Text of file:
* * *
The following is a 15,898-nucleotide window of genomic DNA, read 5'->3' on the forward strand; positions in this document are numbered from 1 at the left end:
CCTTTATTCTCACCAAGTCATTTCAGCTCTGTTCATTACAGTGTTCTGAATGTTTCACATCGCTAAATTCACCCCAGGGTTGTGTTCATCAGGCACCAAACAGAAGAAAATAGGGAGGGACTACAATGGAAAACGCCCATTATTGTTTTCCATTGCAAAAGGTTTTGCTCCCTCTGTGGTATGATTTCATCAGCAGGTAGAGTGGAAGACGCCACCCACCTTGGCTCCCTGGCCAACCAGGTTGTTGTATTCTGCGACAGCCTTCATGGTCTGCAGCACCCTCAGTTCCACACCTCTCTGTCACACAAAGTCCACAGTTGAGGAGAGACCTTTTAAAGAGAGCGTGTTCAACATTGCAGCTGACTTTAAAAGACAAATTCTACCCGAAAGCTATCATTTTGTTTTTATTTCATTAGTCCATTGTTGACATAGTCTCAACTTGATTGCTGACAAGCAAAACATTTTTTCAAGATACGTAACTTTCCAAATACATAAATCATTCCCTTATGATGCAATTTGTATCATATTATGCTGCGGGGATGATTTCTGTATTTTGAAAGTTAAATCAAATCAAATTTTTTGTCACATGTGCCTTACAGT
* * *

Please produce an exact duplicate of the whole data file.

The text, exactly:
The following is a 15,898-nucleotide window of genomic DNA, read 5'->3' on the forward strand; positions in this document are numbered from 1 at the left end:
CCTTTATTCTCACCAAGTCATTTCAGCTCTGTTCATTACAGTGTTCTGAATGTTTCACATCGCTAAATTCACCCCAGGGTTGTGTTCATCAGGCACCAAACAGAAGAAAATAGGGAGGGACTACAATGGAAAACGCCCATTATTGTTTTCCATTGCAAAAGGTTTTGCTCCCTCTGTGGTATGATTTCATCAGCAGGTAGAGTGGAAGACGCCACCCACCTTGGCTCCCTGGCCAACCAGGTTGTTGTATTCTGCGACAGCCTTCATGGTCTGCAGCACCCTCAGTTCCACACCTCTCTGTCACACAAAGTCCACAGTTGAGGAGAGACCTTTTAAAGAGAGCGTGTTCAACATTGCAGCTGACTTTAAAAGACAAATTCTACCCGAAAGCTATCATTTTGTTTTTATTTCATTAGTCCATTGTTGACATAGTCTCAACTTGATTGCTGACAAGCAAAACATTTTTTCAAGATACGTAACTTTCCAAATACATAAATCATTCCCTTATGATGCAATTTGTATCATATTATGCTGCGGGGATGATTTCTGTATTTTGAAAGTTAAATCAAATCAAATTTTTTGTCACATGTGCCTTACAGT